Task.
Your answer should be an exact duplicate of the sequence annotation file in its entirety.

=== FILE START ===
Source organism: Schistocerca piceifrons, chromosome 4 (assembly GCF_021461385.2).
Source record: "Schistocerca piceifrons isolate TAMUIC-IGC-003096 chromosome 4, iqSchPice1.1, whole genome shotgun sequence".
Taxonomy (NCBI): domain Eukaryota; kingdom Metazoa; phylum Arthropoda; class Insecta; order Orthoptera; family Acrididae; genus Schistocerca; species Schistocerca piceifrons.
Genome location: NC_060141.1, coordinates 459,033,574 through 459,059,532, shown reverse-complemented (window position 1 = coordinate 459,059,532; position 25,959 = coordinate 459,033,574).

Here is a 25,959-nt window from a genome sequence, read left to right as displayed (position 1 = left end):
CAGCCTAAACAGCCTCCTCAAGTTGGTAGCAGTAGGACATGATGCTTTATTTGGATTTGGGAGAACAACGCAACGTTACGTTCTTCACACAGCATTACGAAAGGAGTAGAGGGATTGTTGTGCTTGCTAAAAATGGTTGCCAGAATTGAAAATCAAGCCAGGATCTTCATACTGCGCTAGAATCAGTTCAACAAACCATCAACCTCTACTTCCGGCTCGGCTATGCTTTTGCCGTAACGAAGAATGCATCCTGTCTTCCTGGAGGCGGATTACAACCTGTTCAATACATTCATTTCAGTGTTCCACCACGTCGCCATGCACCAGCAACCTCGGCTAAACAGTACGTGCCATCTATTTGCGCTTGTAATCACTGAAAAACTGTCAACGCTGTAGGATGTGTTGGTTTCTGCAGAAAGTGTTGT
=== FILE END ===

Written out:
Source organism: Schistocerca piceifrons, chromosome 4 (assembly GCF_021461385.2).
Source record: "Schistocerca piceifrons isolate TAMUIC-IGC-003096 chromosome 4, iqSchPice1.1, whole genome shotgun sequence".
Taxonomy (NCBI): domain Eukaryota; kingdom Metazoa; phylum Arthropoda; class Insecta; order Orthoptera; family Acrididae; genus Schistocerca; species Schistocerca piceifrons.
Genome location: NC_060141.1, coordinates 459,033,574 through 459,059,532, shown reverse-complemented (window position 1 = coordinate 459,059,532; position 25,959 = coordinate 459,033,574).

Here is a 25,959-nt window from a genome sequence, read left to right as displayed (position 1 = left end):
CAGCCTAAACAGCCTCCTCAAGTTGGTAGCAGTAGGACATGATGCTTTATTTGGATTTGGGAGAACAACGCAACGTTACGTTCTTCACACAGCATTACGAAAGGAGTAGAGGGATTGTTGTGCTTGCTAAAAATGGTTGCCAGAATTGAAAATCAAGCCAGGATCTTCATACTGCGCTAGAATCAGTTCAACAAACCATCAACCTCTACTTCCGGCTCGGCTATGCTTTTGCCGTAACGAAGAATGCATCCTGTCTTCCTGGAGGCGGATTACAACCTGTTCAATACATTCATTTCAGTGTTCCACCACGTCGCCATGCACCAGCAACCTCGGCTAAACAGTACGTGCCATCTATTTGCGCTTGTAATCACTGAAAAACTGTCAACGCTGTAGGATGTGTTGGTTTCTGCAGAAAGTGTTGT